Primary pharmacokinetic parameters after oral and intravenous administration of sarecycline in rats (n = 6)

Parametersoral administration (n = 6)intravenous administration (n = 6)
AUC(0-t) (μg/h/L)3,275.75 ± 596.062,264.03 ± 449.69
AUC(0-∞) (μg/h/L)3,281.55 ± 594.532,266.78 ± 450.63
MRT(0-t) (h)4.28 ± 0.363.51 ± 0.64
MRT(0-∞) (h)4.3 ± 0.343.53 ± 0.65
t1/2z (h)1.74 ± 0.452.04 ± 0.65
Tmax (h)3 ± 0.630.08 ± 0.00
Vz/F (L/kg)7.85 ± 2.346.41 ± 1.3
CLz/F (L/h/kg)3.15 ± 0.672.3 ± 0.55
Cmax (μg/L)615.1 ± 103.69673.13 ± 157.79

Conclusion

A rapid and accurate analytical method was developed and validated for the quantification of sarecycline in rat plasma, pharmacokinetic study and bioavailability of sarecycline by UPLC-MS/MS. The method has better specificity, sensitivity (LLOQ, 1 ng/mL), and required micro-volume aliquots of 2 µL, which greatly shortens the analysis time (3 min) and its qualitative and quantitative functions are more perfect. The results from the preclinical pharmacokinetics study illustrate that the absolute bioavailability of sarecycline was 72.38% in rats. The validated method was perfectly used in the pharmacokinetic study and bioavailability of sarecycline after intravenous and oral administration on rats.

Conflict of interest

The authors declare no conflict of interest.

Ethical statement

All applicable institutional guidelines for the care and use of animals were followed. This study was approved by Laboratory Amimal Ethics Committee Committee of Wenzhou Medical University & Laboratory Animal Centre of Wenzhou Medical University (wydw 2019-0651).

Acknowledgments

This work was supported by grants funded by the Natural Science Foundation of Zhejiang and Zhejiang Pharmaceutical Association Joint Foundation (NO. LYY18H280003), the High-Level Talent Training Project of Lishui (NO. 2015RC09), the Medical Key Disciplines Research and Development Project of Lishui (NO. 2016zdxk05).

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If the inline PDF is not rendering correctly, you can download the PDF file here.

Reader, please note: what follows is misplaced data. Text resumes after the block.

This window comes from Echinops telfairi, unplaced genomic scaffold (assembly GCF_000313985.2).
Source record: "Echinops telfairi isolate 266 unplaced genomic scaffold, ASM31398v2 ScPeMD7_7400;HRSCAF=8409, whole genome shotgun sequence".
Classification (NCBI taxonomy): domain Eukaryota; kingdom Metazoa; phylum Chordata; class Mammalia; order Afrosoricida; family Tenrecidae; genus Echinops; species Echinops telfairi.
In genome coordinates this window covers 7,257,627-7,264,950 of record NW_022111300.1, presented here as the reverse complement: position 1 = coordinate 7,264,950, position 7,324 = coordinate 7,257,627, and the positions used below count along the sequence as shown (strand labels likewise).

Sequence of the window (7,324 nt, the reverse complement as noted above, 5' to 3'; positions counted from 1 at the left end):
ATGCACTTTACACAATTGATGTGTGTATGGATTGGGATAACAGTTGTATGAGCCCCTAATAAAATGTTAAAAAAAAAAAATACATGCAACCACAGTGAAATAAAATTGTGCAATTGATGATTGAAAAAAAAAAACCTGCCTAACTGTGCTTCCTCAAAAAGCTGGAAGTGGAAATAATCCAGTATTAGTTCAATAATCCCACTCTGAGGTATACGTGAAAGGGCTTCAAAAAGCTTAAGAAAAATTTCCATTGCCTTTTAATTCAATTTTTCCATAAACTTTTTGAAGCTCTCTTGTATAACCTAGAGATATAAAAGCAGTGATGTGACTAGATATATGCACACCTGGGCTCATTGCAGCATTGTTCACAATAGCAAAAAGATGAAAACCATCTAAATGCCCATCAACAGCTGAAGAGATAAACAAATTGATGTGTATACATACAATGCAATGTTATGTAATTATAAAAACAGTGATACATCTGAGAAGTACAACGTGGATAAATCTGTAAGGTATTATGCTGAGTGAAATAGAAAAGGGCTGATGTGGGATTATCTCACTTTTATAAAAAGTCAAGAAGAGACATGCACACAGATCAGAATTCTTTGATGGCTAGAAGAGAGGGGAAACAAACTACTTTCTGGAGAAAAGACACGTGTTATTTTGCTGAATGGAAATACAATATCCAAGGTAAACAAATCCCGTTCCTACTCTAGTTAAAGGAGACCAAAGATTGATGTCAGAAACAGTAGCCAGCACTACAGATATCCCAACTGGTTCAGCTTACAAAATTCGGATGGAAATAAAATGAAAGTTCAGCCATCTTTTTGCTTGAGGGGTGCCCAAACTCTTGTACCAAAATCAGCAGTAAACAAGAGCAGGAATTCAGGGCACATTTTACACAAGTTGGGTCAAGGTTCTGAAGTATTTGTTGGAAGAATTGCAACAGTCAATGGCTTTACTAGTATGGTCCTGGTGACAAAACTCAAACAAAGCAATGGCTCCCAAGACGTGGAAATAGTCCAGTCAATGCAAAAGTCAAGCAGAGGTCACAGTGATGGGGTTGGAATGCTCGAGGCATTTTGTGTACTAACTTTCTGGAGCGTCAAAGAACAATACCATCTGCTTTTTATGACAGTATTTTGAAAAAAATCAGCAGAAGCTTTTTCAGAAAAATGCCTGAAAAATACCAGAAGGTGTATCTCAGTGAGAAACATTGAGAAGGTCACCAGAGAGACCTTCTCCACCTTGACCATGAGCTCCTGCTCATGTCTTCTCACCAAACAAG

• 1.

    Williams, H. C. ; Dellavalle, R. P. ; Garner, S. Lancet 2012, 379, 361.

  • 2.

    Fox, L. ; Csongradi, C. ; Aucamp, M. ; du Plessis J. ; Gerber, M. Molecules 2016, 21, 1063.

  • 3.

    Jović, A. ; Marinović, B. ; Kostović, K. ; Čeović, R. ; Basta-Juzbašić, A. ; Bukvić Mokos, Z. Acta. Dermatovenerol. Croat. 2017, 25, 1133.

    • Search Google Scholar
    • Export Citation
  • 4.

    Hay, R. J. ; Johns, N. E. ; Williams, H. C. ; Bolliger, I. W. ; Dellavalle, R. P. ; Margolis, D. J. ; Marks, R. ; Naldi, L. ; Weinstock, M. A. ; Wulf, S. K. ; Michaud, C. ; Murray, J. L. ; Naghavi, M. J. Invest. Dermatol. 2014, 134, 1527.

    • Crossref
    • Search Google Scholar
    • Export Citation
  • 5.

    Disease, G. B. D. ; Injury, I. ; Prevalence, C. Lancet 2016, 388, 1545.

  • 6.

    Zhanel, G. ; Critchley, I. ; Lin, L.Y. ; Alvandi, N. Antimicrobial. Agents. Chemother. 2018, 63, e01297.

  • 7.

    Oprica, C. ; Emtestam, L. ; Hagströmer, L. ; Nord, C.E. Acta. Derm. Venereol. 2007, 87, 246.

  • 8.

    Deeks, E. D. Drugs 2019, 79, 325.

  • 9.

    Leyden, J. J. ; Sniukiene, V. ; Berk, D. R. ; Kaoukhov, A. J. Drugs Dermatol. 2018, 17, 333.

  • 10.

    Karpiuk, I. ; Tyski, S. Przegl. Epidemiol. 2015, 69, 723.

  • 11.

    Churchwell, M. I. ; Twaddle, N. C. ; Meeker, L. R. ; Doerge, D. R. J. Chromatogr. B. Analyt. Technol. Biomed. Life. Sci. 2005, 825, 134.

  • 12.

    Vijaya Bhaskar Reddy, A. ; Venugopal, N. ; Madhavi, G. ; Gangadhara Reddy, K. ; Madhavi, V. J. Pharm. Biomed. Anal. 2013, 84, 84.

  • 13.

    Kaza, M. ; Karaźniewicz-Łada, M. ; Kosicka, K. ; Siemiątkowska, A. ; Rudzki, P.J. J. Pharm. Biomed. Anal. 2019, 165, 381.

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    Matuszewski, B. K. ; Constanzer, M. L. ; Chavez-Eng, C. M. Anal. Chem. 2003, 75, 3019.

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    Wang, X. Q. ; Wang, S. H. ; Ma J. S. ; Ye, T. ; Lu, M. R. ; Fan, M. ; Deng, M. J. ; Hu, L. F. ; Gao, Z. M. J Pharm Biomed Anal 2015, 115, 368.

    • Crossref
    • Search Google Scholar
    • Export Citation